Rahman vs Barrett: Eating Crow...

15.08.05 - By Chris Acosta: There's nothing quite so humbling and distasteful as eating crow. I'm not even sure of the bird is edible in a literal sense but if it tastes anything like its figurative side, then I don't want to know. During this past weekends Hasim Rahman - Monte Barrett "fight", a contest meant to propel the winner into a fight with heavyweight champion, Vitali Klitschko, that damn bird went down my throat kicking and screaming..

Oh, but don't let me get off my allegorical tip too soon. The crow is also said to carry our souls off to the lands of the dead once our time here on earth has expired. I can safely assume that this bout ended up in the same dark place.

You may recall an article I wrote last week about this contest being "the shot in the arm the heavyweight division needs" and standing besides some relatively pertinent facts. Barrett had, after all, fought hard to get this far. He was flawed from a technical viewpoint, but he never gave us any indication that his heart of all things, would betray him on the biggest night in his boxing career. Call me overly optimistic but I truly thought that "Two Gunz" would have at least showed up with the damn things loaded. Instead, he turned uncharacteristically passive, scrambling around the ring in a jittery frenzy that took more out of him than his opponent. On the rare occasions he stood flat and punched, for two seconds in the first round and about ten seconds in the final round, he shook "The Rock" with solid right hands. Rather than displaying the kind of guts we knew he had, the New Yorker chose to keep them tucked away like a naked baby picture he didn't want anyone to see.

Forget the full Monte, we got at best, a quarter of him. Oh but don't let me take it all out on Barrett. Rahman, as is frustratingly his modus operandi, talked a big talk and sounded off about how Klitschko was avoiding him and then did absolutely nothing to convince the Ukrainian that he couldn't dare afford to skip out on a day of roadwork. With an obviously scared guy in front of him, Rahman chose to keep things that way and not put himself at any risk. His jab jolted Barrett backwards when it landed but his main weapon, that right hand, was rationed like water during a drought.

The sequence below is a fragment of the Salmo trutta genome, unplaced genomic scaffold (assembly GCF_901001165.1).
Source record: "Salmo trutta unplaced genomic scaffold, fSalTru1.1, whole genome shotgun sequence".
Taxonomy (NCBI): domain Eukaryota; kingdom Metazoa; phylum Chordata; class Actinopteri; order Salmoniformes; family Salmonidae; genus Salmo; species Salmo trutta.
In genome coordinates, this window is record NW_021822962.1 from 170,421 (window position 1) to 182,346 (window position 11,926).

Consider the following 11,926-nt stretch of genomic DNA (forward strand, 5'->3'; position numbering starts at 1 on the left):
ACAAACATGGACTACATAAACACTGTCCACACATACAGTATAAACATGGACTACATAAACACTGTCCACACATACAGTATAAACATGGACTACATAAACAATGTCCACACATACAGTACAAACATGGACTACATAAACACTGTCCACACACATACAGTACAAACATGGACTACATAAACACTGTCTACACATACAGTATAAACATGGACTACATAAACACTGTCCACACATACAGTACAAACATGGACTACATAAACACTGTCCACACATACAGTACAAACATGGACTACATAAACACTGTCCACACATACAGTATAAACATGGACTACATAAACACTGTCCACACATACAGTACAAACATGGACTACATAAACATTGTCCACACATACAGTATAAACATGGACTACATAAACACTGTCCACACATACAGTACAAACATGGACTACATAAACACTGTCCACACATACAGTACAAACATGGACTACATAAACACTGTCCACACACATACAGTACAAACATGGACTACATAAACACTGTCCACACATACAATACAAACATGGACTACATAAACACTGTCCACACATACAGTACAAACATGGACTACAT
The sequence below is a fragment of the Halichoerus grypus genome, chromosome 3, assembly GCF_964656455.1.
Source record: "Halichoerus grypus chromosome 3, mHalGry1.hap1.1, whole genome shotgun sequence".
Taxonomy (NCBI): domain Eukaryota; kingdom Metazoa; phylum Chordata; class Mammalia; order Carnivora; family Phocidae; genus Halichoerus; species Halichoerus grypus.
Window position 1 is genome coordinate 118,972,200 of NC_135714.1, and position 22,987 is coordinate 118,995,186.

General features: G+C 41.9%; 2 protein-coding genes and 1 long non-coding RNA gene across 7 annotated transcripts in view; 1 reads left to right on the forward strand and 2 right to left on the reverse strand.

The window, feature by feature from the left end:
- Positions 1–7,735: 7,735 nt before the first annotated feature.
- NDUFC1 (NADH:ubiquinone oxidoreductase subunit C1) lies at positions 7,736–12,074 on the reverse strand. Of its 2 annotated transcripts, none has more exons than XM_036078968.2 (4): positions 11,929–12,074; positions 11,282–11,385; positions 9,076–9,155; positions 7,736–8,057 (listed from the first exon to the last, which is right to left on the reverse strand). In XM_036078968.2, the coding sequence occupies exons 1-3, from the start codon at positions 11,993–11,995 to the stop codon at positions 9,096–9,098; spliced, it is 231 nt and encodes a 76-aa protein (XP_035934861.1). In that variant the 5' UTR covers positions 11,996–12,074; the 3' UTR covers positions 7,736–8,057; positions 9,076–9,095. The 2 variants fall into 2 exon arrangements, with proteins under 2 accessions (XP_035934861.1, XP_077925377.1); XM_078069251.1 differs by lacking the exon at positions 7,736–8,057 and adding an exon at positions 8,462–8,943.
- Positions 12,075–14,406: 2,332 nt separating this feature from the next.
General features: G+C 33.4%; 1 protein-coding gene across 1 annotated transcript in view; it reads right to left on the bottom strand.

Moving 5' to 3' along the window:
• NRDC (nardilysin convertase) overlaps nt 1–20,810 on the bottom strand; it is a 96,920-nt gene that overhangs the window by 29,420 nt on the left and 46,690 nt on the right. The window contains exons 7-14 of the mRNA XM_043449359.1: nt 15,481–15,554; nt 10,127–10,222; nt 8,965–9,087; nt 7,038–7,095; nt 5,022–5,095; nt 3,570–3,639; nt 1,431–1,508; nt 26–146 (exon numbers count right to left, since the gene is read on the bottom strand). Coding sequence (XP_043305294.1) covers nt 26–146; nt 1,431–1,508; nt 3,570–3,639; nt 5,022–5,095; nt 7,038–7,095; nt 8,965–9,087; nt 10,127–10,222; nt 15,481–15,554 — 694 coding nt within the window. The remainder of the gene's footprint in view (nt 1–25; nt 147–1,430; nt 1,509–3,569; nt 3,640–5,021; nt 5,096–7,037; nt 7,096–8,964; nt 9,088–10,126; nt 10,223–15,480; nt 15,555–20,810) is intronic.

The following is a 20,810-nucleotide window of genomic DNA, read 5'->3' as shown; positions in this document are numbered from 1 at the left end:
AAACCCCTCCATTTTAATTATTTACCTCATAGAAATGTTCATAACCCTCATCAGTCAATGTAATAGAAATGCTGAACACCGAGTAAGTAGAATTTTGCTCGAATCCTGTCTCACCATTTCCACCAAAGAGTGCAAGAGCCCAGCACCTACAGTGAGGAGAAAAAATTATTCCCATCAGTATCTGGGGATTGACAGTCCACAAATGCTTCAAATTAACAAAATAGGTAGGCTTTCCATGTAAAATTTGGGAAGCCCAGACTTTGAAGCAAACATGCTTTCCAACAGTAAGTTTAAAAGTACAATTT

As the boos fell like a carpet bombing mission over Iraq, I could sense that even Don King was blushing.

I had faith in Rahman until Saturday but I have to conclude that he's officially had his day in the sun and can't possibly last the distance against Vitali right now. Most of the talk centers on his ability to punch but even if he lands, Klitschko has a solid chin and isn't easy to nail clean. Vitali may not be a devastating puncher but his physical strength and accuracy make him a solid favorite. And moreover, Vitali is peaking and far more consistent which is why we should be rooting for him.

Listen, if you can't stand the Klitschko's, that's cool by me. I can't lash out at somebody for having an opinion. And besides, there's enough Klitschko ballyhoo on this website to even give me the dry heaves sometimes. But in all objectivity, what we need in the sport is a recognizable face to go with the title. It has to be someone who always comes into battle in shape and makes us feel okay about spending money to watch them perform. You may think those days went with the demise of Tyson and Holyfield but remember that Vitali is just good enough to not blow people away but fights like he believes otherwise and that makes for exciting theater. As a fan, I don't want to see John Ruiz. I don't want to watch Chris Byrd against guys who are just good enough to not beat him (thanks to Don King). I don't want to see James Toney come in fat and counter punch for all twelve rounds because he's not in good enough shape to close the deal. I want to see fighters that are going to make it happen, even if it is to their detriment. I want to see Vitali. I want to see Wladimir Klitschko because he can hurt anybody and be hurt by anybody. I want to see Sam Peter because he always has that knockout on his mind. I want to see Lamon Brewster for the same reason.

Boxing is indeed the "sweet science" and we can attach as many flowery connotations to this hurtful art as we want but the bottom line is that the heavyweight division doesn't have time for that. It needs fighters, it needs a return to its primitive core, and it needs blood.

Article posted on 16.08.2005

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